|Garrett, C. - N. CAROLINA STATE UNIV.|
|Chang, S. - N. CAROLINA STATE UNIV.|
|Almira, E. - UNIV. OF FLORIDA ICBR|
|Opperman, C. - N. CAROLINA STATE UNIV.|
Submitted to: Journal of Theoretical and Applied Genetics
Publication Type: Peer Reviewed Journal
Publication Acceptance Date: June 17, 1997
Publication Date: N/A
Interpretive Summary: A DNA fragment correlated with citrus parasitism in the burrowing nematode, Radopholus citrophilus, was used as a genetic marker to demonstrate that R. citrophilus and its sibling species, R. similis were not reproductively isolated. This means that they are not sibling species, and are actually races of the same genus. This was further confirmed through assessment of the ability of the offspring of controlled matings to parasitize citrus. We demonstrated that citrus parasitism in burrowing nematodes appears to be inherited as a dominant trait. We also conducted several in-depth studies to identify the genetic sequence of the DNA fragment associated with citrus. The DNA fragment does not appear to be directly involved in citrus parasitism but will contribute to the identification of the genes that do confer citrus parasitism. These finding will improve the likelihood of developing diagnostics to identify citrus-parasitic burrowing nematodes, have clarified the taxonomic relationship of these quarantine pests, and will most importantly provide useful information toward development of effective control strategies which are currently unavailable.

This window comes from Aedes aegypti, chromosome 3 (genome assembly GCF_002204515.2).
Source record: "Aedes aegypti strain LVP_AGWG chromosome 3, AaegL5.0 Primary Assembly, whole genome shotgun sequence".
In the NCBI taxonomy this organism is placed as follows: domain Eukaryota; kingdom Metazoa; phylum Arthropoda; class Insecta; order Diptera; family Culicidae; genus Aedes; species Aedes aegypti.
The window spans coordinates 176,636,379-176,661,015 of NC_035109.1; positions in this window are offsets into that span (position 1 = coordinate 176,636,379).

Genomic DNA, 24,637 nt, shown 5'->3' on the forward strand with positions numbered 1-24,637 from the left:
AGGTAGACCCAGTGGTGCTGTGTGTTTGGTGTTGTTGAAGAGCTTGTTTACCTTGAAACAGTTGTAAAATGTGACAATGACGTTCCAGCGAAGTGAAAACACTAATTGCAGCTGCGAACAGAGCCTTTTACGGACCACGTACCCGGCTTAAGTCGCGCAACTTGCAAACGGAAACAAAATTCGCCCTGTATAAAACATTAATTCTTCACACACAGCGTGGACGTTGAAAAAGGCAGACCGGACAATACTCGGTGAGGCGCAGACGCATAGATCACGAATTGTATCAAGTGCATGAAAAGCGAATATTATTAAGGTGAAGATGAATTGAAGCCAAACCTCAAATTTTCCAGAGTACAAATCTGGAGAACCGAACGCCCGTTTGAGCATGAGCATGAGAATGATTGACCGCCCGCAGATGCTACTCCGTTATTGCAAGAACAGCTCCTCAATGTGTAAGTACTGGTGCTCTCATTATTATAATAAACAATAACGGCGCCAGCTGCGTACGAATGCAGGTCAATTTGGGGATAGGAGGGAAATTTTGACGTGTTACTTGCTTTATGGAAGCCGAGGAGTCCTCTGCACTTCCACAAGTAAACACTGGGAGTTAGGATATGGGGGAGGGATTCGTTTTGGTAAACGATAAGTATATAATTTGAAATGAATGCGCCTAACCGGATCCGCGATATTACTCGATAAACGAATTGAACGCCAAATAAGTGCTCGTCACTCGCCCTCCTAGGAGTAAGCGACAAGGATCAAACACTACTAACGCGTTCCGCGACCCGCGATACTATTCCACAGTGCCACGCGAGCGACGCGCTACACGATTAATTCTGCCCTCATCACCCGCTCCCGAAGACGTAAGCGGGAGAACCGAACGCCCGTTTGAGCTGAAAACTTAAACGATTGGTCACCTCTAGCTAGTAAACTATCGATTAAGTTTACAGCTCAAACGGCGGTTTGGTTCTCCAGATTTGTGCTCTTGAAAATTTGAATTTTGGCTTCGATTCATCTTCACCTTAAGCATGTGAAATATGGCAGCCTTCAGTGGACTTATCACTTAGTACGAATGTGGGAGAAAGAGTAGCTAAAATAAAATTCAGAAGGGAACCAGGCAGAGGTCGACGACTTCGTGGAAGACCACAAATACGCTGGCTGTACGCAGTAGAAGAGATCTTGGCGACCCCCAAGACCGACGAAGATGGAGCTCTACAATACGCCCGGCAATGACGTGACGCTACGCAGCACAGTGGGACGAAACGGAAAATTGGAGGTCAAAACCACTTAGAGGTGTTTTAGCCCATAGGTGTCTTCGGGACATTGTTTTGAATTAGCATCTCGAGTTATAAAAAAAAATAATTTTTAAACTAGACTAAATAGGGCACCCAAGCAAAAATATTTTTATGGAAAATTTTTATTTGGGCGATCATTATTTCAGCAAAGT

Technical Abstract: A 2.4 kb DNA fragment (DK#1) from the burrowing nematode, Radopholus citrophilus was correlated with citrus parasitism. DK#1 contains numerous stop codons, and has no open reading frames of significant length, nor were any significant homologies detected. DK#1 is present as two or more alleles or may possibly be located at two independent sites in the genome of R. citrophilus. DK#1 is absent in the genome of R. similis DK6. The genetic sequence of DK#1 is highly conserved within R. citrophilus. DK#1 is not present in the plant parasitic nematode species, Belonolaimus longicaudatus, Hoplolaimus spp., Meloidogyne arenaria, M. javanica, Pratylenchus coffeae or Tylenchulus semipenetrans. We used DK#1 as a genetic marker to demonstrate interspecific hybridization in a cross of an R. similis female (DK#1 minus, not citrus parasitic) with an R. citrophilus male (DK#1 positive, citrus parasitic). The F1 progeny were hemizygous for the presence of the marker. These F1 inherited the ability to parasitize and reproduce in roots of rough lemon seedlings, demonstrating that citrus parasitism is a dominant trait conferred from the male parent in this cross. These findings indicate that the citrus parasitic burrowing nematodes are not a bonafide sibling species since they are not reproductively isolated and therefore should be considered as a race of R. similis.